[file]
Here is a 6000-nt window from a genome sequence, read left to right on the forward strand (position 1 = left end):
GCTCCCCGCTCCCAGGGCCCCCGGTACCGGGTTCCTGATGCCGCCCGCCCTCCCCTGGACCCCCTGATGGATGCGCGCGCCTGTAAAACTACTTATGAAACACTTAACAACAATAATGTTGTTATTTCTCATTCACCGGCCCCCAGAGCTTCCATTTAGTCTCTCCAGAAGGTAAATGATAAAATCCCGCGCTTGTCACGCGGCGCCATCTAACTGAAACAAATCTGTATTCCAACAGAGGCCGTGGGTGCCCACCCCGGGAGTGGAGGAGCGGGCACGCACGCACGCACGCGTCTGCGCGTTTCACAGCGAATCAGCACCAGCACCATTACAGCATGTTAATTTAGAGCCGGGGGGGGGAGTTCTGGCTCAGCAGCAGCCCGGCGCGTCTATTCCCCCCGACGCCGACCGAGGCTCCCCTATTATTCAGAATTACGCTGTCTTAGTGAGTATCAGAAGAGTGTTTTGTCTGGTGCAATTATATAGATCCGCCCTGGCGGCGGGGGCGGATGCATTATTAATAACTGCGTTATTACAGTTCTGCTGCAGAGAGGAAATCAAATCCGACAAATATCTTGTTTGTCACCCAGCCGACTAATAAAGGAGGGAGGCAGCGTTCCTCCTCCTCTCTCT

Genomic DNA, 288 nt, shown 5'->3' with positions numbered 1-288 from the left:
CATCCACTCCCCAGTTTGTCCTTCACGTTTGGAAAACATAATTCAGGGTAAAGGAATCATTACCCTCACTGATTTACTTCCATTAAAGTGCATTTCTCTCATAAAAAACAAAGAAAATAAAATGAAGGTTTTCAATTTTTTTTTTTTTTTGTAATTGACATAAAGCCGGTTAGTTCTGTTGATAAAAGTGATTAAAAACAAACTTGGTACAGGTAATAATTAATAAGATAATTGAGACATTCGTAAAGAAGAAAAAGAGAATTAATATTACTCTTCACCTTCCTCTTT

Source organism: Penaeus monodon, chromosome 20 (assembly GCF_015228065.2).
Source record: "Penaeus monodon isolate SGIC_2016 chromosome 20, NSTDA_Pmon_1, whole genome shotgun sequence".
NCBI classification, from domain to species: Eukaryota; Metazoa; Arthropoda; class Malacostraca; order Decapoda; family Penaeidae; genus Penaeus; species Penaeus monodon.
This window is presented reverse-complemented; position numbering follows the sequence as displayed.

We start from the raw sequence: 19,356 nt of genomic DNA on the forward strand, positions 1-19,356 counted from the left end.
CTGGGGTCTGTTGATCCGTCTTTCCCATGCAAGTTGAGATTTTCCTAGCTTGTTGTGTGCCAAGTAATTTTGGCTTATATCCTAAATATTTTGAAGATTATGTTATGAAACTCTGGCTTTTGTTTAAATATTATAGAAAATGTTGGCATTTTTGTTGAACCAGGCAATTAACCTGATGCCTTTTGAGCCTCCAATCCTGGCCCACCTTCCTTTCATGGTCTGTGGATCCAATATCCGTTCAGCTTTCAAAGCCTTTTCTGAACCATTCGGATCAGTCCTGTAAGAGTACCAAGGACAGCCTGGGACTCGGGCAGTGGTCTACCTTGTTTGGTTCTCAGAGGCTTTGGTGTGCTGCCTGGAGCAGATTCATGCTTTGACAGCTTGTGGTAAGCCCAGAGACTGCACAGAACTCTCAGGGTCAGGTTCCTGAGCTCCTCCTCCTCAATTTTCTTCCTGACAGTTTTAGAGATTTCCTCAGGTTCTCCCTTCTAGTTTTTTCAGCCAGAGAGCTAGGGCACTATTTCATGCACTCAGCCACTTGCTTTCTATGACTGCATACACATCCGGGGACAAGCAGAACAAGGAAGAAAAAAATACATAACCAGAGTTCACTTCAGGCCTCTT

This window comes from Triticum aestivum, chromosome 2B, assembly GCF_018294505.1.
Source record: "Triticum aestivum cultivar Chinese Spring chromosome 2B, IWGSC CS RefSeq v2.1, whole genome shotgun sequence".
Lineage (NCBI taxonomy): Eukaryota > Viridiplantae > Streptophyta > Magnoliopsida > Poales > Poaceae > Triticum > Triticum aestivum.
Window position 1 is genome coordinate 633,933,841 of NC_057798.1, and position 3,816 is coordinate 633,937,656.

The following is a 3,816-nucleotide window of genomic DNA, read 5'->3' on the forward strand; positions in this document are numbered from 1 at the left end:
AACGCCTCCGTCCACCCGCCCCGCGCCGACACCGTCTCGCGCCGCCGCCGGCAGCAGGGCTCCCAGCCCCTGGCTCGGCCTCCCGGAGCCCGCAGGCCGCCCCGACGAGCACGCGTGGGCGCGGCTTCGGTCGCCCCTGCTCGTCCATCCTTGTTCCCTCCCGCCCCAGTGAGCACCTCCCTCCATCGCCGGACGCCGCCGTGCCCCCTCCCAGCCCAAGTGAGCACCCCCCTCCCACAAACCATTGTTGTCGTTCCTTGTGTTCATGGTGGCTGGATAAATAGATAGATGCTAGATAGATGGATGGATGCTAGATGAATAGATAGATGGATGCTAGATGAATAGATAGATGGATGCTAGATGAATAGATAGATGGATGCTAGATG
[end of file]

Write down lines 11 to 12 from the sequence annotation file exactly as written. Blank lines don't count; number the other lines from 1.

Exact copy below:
This window comes from Triticum aestivum, chromosome 2B, assembly GCF_018294505.1.
Source record: "Triticum aestivum cultivar Chinese Spring chromosome 2B, IWGSC CS RefSeq v2.1, whole genome shotgun sequence".